I could not believe what my eyes were telling me. Lying on a small rug by the front door and right next to my chair was the largest snake I had ever seen. As horrifying as he looked, I was fairly certain it was not a rattler, but I did not waste time on identification.
I ran outside to summon my sister-in-law but she was deep in conversation on her cellphone and just gave me a happy wave. I tore back into the house to be sure of what I had seen minutes before, but a problem had arisen. The snake had disappeared as quickly as he had come.
It was bad enough to have a snake you could see, but to have one slithering around unseen was far worse. I knew he had to be hiding nearby, and that was truly frightening.
I dashed to the telephone to call the fire department, assuring them this was not a fire kind of emergency, but that we had a huge snake in the house and needed help ejecting him. Five minutes later a big red truck drove into the yard with three young men. One walked into the house with his companions but refused to go into the living room. He said that snakes scared him to death.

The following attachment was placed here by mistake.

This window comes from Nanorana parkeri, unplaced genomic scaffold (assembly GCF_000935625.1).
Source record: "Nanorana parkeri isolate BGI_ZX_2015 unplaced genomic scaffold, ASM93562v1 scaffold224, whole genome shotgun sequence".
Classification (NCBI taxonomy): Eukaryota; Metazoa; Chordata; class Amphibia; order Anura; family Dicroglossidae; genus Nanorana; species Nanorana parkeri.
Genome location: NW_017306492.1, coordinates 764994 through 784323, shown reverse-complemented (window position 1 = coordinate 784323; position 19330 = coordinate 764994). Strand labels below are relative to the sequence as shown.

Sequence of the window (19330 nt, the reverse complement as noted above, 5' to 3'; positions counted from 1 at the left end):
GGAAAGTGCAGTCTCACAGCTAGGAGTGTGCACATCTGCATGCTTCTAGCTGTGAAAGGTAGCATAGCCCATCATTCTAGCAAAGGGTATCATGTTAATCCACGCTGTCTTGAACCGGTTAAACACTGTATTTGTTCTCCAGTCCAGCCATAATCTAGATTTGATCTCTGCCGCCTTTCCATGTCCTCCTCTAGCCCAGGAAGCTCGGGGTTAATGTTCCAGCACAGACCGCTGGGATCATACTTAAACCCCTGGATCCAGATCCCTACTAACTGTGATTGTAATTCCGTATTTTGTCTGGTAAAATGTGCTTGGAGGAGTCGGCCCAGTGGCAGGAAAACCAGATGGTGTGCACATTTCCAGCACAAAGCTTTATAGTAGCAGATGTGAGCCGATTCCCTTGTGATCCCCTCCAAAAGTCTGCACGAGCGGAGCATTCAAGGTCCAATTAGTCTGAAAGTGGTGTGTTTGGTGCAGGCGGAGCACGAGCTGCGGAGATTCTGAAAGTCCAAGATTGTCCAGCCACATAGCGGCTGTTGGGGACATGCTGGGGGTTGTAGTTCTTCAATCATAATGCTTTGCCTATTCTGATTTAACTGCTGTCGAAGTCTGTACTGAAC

The firemen, all three this time, went over the entire house, searching for our unwanted guest. They went to every room, checked under every chair, every bed, and looked into every closet. No snake. They left then but told us to call if he reappeared.
The children arrived and were happy to spend the night on our sleeping porch, a place where I had slept during my childhood. I asked if they wanted me with them, and they seemed to like the idea. I didn't tell them, of course, that I was afraid to sleep in my own room by myself.
There was no sign of the serpent until about three o'clock Sunday afternoon when a scream shattered the peace of our day. My sister-in-law was about to open the kitchen door when she looked down and saw the snake, looking exactly as I had described him.
A nephew visiting that day was experienced with snakes and knew how to pick him up. We all escorted the young man and his onerous burden into the forest across from our house. There, my nephew put him down in the freedom of the great outdoors. We warned that snake not to come back.
It was a gopher snake between 4 and a half and 5 feet long and as thick as my wrist. And that creature had been lying by my chair.
This story contains 544 words.
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